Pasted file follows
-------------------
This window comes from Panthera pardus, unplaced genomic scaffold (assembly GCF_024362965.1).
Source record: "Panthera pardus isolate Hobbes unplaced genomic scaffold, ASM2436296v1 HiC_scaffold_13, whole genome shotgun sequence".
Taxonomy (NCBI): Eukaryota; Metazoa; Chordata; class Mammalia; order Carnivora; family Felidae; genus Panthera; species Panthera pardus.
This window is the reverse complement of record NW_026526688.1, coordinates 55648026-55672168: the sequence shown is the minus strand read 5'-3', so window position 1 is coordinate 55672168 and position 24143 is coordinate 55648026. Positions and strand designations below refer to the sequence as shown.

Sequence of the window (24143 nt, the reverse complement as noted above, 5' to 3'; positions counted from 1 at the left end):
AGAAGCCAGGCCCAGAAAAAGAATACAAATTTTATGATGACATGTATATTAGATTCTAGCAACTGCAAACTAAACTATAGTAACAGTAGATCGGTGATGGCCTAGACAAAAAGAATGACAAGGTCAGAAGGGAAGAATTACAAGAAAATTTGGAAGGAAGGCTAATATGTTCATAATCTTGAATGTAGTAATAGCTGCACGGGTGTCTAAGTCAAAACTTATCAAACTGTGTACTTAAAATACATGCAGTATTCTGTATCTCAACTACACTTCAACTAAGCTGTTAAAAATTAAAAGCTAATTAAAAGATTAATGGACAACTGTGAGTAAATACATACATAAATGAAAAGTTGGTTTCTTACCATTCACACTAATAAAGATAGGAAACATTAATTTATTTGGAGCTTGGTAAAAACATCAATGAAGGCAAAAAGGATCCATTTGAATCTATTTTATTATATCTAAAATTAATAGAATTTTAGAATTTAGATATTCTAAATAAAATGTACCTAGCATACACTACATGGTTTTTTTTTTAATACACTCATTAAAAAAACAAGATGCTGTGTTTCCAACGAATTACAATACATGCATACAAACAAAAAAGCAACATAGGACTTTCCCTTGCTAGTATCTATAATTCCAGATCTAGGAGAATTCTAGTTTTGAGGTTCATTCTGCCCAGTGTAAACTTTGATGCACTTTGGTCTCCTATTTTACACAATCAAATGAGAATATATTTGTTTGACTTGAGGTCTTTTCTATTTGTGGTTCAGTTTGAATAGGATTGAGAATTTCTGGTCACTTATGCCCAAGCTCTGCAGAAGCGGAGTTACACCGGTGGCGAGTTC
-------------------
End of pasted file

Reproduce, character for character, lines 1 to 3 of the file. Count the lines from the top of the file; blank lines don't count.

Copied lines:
This window comes from Panthera pardus, unplaced genomic scaffold (assembly GCF_024362965.1).
Source record: "Panthera pardus isolate Hobbes unplaced genomic scaffold, ASM2436296v1 HiC_scaffold_13, whole genome shotgun sequence".
Taxonomy (NCBI): Eukaryota; Metazoa; Chordata; class Mammalia; order Carnivora; family Felidae; genus Panthera; species Panthera pardus.